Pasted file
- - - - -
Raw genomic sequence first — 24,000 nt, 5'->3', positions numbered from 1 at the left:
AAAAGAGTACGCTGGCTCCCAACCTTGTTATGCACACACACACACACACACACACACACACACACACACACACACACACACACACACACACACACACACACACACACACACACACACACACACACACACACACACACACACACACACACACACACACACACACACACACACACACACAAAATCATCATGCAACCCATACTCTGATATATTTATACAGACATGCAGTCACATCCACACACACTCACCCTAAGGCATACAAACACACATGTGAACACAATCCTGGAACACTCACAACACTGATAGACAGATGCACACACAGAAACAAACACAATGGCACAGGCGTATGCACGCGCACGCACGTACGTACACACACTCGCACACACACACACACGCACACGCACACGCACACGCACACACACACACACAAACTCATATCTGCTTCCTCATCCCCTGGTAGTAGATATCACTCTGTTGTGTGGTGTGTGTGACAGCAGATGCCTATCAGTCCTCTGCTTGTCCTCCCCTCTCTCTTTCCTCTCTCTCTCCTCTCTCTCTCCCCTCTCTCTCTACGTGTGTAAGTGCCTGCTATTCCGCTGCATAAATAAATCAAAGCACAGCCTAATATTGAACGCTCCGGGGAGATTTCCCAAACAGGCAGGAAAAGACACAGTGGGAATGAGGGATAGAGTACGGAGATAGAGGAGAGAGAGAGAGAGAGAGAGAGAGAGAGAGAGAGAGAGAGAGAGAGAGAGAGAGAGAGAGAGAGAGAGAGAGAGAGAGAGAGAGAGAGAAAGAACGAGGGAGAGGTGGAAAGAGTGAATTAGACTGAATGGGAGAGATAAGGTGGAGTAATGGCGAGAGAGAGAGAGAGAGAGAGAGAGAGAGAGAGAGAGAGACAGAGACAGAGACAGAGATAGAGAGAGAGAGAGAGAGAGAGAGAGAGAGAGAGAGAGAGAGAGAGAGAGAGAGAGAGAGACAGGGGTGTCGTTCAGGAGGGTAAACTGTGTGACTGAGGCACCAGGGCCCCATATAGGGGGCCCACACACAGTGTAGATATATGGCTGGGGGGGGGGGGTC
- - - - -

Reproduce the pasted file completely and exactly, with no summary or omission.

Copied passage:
Raw genomic sequence first — 24,000 nt, 5'->3', positions numbered from 1 at the left:
AAAAGAGTACGCTGGCTCCCAACCTTGTTATGCACACACACACACACACACACACACACACACACACACACACACACACACACACACACACACACACACACACACACACACACACACACACACACACACACACACACACACACACACACACACACACACACACACACACACACACACAAAATCATCATGCAACCCATACTCTGATATATTTATACAGACATGCAGTCACATCCACACACACTCACCCTAAGGCATACAAACACACATGTGAACACAATCCTGGAACACTCACAACACTGATAGACAGATGCACACACAGAAACAAACACAATGGCACAGGCGTATGCACGCGCACGCACGTACGTACACACACTCGCACACACACACACACGCACACGCACACGCACACGCACACACACACACACAAACTCATATCTGCTTCCTCATCCCCTGGTAGTAGATATCACTCTGTTGTGTGGTGTGTGTGACAGCAGATGCCTATCAGTCCTCTGCTTGTCCTCCCCTCTCTCTTTCCTCTCTCTCTCCTCTCTCTCTCCCCTCTCTCTCTACGTGTGTAAGTGCCTGCTATTCCGCTGCATAAATAAATCAAAGCACAGCCTAATATTGAACGCTCCGGGGAGATTTCCCAAACAGGCAGGAAAAGACACAGTGGGAATGAGGGATAGAGTACGGAGATAGAGGAGAGAGAGAGAGAGAGAGAGAGAGAGAGAGAGAGAGAGAGAGAGAGAGAGAGAGAGAGAGAGAGAGAGAGAGAGAGAGAGAGAGAGAGAAAGAACGAGGGAGAGGTGGAAAGAGTGAATTAGACTGAATGGGAGAGATAAGGTGGAGTAATGGCGAGAGAGAGAGAGAGAGAGAGAGAGAGAGAGAGAGAGAGACAGAGACAGAGACAGAGATAGAGAGAGAGAGAGAGAGAGAGAGAGAGAGAGAGAGAGAGAGAGAGAGAGAGAGAGAGAGACAGGGGTGTCGTTCAGGAGGGTAAACTGTGTGACTGAGGCACCAGGGCCCCATATAGGGGGCCCACACACAGTGTAGATATATGGCTGGGGGGGGGGGGTC